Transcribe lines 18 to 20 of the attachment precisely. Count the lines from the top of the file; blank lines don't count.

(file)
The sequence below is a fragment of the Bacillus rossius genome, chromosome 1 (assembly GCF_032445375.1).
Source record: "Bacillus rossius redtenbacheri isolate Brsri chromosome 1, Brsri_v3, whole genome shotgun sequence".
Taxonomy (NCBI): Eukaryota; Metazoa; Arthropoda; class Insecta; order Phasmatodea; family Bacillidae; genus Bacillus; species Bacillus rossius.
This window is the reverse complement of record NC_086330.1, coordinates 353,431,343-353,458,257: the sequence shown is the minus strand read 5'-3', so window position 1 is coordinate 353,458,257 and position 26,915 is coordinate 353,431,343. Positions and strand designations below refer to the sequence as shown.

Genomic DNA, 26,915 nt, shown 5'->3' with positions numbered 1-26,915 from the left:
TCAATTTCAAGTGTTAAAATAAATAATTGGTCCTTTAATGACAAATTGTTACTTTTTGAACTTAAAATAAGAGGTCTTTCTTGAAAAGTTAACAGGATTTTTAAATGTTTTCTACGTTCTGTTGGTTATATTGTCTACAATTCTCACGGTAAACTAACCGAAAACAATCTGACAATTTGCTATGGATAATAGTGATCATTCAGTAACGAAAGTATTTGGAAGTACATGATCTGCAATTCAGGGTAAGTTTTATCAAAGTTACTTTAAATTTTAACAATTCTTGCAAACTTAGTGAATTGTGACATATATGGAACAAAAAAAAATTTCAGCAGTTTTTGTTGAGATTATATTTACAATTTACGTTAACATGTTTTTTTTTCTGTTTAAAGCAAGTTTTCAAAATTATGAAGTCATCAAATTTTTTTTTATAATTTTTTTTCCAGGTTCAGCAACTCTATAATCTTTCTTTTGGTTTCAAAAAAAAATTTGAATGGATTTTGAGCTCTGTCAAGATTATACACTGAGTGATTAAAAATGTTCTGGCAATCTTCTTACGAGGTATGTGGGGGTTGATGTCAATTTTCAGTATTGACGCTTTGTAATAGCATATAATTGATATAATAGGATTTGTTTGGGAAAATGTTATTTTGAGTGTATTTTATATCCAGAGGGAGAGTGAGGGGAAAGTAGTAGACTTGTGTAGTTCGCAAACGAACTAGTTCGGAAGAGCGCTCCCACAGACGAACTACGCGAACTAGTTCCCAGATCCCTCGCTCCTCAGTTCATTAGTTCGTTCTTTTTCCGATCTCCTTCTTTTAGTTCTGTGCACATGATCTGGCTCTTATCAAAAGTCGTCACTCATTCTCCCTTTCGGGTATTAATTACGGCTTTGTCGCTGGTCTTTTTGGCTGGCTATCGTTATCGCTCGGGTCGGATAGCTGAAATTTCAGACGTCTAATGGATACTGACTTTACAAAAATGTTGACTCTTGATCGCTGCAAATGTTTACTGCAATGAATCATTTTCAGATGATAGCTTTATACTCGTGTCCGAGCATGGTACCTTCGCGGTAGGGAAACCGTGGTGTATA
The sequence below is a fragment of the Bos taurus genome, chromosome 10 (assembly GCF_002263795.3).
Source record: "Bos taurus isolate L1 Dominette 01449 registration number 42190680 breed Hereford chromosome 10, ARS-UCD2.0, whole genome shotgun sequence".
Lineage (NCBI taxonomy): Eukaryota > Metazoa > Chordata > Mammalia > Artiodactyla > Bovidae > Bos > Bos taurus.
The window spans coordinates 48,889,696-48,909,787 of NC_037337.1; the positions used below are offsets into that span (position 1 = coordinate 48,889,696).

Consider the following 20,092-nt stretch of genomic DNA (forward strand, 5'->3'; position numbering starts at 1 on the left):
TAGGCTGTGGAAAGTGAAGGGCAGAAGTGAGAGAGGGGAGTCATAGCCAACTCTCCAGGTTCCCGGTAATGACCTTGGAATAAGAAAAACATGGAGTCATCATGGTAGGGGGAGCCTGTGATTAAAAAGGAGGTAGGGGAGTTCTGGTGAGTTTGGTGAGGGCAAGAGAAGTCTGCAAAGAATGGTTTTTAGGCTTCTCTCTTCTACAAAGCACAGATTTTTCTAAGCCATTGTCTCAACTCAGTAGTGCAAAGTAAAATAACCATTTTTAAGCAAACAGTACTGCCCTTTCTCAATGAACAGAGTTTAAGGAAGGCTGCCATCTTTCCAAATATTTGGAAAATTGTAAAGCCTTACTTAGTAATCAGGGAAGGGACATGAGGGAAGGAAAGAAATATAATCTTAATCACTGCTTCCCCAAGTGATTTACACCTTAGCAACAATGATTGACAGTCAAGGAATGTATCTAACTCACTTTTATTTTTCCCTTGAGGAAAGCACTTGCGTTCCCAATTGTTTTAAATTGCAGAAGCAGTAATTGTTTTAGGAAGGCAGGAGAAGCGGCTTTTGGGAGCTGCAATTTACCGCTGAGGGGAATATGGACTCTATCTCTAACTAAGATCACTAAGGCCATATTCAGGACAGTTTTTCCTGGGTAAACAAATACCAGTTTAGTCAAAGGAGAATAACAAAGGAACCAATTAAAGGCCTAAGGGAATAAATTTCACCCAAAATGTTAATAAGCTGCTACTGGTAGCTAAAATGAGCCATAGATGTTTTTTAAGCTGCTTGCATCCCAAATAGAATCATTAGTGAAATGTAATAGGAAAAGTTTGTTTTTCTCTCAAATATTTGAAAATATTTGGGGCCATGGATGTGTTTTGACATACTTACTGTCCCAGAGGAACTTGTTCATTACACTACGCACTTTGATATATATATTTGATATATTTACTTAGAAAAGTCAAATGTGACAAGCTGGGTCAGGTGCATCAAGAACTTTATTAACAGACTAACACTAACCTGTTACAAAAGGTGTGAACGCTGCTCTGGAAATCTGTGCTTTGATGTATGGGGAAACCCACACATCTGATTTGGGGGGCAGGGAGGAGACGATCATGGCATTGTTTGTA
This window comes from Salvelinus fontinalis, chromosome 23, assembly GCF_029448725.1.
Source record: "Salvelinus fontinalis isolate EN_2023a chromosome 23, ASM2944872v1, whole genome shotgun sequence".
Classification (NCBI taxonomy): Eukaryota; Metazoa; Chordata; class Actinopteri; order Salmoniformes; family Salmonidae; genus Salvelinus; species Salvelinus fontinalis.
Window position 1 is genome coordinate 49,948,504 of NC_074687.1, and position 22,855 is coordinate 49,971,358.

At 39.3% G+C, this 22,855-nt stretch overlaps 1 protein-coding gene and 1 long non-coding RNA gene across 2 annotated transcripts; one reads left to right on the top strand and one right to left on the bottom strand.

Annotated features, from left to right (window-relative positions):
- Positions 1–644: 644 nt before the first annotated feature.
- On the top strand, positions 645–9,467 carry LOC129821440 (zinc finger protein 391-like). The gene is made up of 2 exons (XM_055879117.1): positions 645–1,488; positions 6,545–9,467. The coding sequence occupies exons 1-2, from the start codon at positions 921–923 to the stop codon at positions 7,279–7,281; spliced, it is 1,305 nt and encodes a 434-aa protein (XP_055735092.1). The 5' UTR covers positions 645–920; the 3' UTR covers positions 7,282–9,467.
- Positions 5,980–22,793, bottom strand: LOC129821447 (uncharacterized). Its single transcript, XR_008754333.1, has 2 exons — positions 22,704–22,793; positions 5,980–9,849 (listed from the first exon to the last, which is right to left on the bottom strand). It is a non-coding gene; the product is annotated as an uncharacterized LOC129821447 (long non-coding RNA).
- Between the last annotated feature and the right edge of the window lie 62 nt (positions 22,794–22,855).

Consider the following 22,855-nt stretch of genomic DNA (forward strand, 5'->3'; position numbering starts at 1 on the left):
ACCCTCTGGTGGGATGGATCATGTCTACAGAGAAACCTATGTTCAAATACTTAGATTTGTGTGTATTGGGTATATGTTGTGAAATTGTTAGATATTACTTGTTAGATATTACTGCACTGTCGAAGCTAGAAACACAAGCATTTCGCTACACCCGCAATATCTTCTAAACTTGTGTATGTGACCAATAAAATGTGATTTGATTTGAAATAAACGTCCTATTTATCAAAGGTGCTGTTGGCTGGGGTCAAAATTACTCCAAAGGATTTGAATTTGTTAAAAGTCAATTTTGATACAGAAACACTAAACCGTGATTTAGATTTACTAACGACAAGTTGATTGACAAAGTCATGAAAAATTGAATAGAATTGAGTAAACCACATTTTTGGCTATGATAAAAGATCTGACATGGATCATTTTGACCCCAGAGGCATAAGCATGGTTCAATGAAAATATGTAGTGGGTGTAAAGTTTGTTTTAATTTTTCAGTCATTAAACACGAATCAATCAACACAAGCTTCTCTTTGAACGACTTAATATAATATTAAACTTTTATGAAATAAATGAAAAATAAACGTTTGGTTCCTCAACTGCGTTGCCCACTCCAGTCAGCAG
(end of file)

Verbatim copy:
Annotated features, from left to right (window-relative positions):
- Positions 1–644: 644 nt before the first annotated feature.
- On the top strand, positions 645–9,467 carry LOC129821440 (zinc finger protein 391-like). The gene is made up of 2 exons (XM_055879117.1): positions 645–1,488; positions 6,545–9,467. The coding sequence occupies exons 1-2, from the start codon at positions 921–923 to the stop codon at positions 7,279–7,281; spliced, it is 1,305 nt and encodes a 434-aa protein (XP_055735092.1). The 5' UTR covers positions 645–920; the 3' UTR covers positions 7,282–9,467.